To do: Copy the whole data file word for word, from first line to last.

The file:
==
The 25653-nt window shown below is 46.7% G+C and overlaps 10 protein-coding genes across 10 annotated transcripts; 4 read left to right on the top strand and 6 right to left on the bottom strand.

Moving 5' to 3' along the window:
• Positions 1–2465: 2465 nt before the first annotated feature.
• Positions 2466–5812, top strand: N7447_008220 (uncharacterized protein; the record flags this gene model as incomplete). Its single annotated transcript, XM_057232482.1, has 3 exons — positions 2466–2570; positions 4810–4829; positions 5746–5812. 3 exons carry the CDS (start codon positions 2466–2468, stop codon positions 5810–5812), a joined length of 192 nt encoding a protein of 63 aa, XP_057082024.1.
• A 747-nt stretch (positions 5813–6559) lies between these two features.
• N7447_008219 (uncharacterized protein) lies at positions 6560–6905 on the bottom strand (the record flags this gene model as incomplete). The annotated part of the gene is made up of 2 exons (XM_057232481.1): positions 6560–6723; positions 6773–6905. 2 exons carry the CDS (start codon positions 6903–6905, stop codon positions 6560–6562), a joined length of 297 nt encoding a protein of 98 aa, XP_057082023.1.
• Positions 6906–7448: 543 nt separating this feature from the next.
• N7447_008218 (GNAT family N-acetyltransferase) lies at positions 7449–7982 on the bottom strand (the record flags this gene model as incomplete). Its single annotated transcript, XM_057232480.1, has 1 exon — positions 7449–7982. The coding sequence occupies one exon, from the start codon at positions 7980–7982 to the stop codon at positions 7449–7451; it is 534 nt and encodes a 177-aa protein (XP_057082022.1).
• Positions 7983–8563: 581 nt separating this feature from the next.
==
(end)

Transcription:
The 25653-nt window shown below is 46.7% G+C and overlaps 10 protein-coding genes across 10 annotated transcripts; 4 read left to right on the top strand and 6 right to left on the bottom strand.

Moving 5' to 3' along the window:
• Positions 1–2465: 2465 nt before the first annotated feature.
• Positions 2466–5812, top strand: N7447_008220 (uncharacterized protein; the record flags this gene model as incomplete). Its single annotated transcript, XM_057232482.1, has 3 exons — positions 2466–2570; positions 4810–4829; positions 5746–5812. 3 exons carry the CDS (start codon positions 2466–2468, stop codon positions 5810–5812), a joined length of 192 nt encoding a protein of 63 aa, XP_057082024.1.
• A 747-nt stretch (positions 5813–6559) lies between these two features.
• N7447_008219 (uncharacterized protein) lies at positions 6560–6905 on the bottom strand (the record flags this gene model as incomplete). The annotated part of the gene is made up of 2 exons (XM_057232481.1): positions 6560–6723; positions 6773–6905. 2 exons carry the CDS (start codon positions 6903–6905, stop codon positions 6560–6562), a joined length of 297 nt encoding a protein of 98 aa, XP_057082023.1.
• Positions 6906–7448: 543 nt separating this feature from the next.
• N7447_008218 (GNAT family N-acetyltransferase) lies at positions 7449–7982 on the bottom strand (the record flags this gene model as incomplete). Its single annotated transcript, XM_057232480.1, has 1 exon — positions 7449–7982. The coding sequence occupies one exon, from the start codon at positions 7980–7982 to the stop codon at positions 7449–7451; it is 534 nt and encodes a 177-aa protein (XP_057082022.1).
• Positions 7983–8563: 581 nt separating this feature from the next.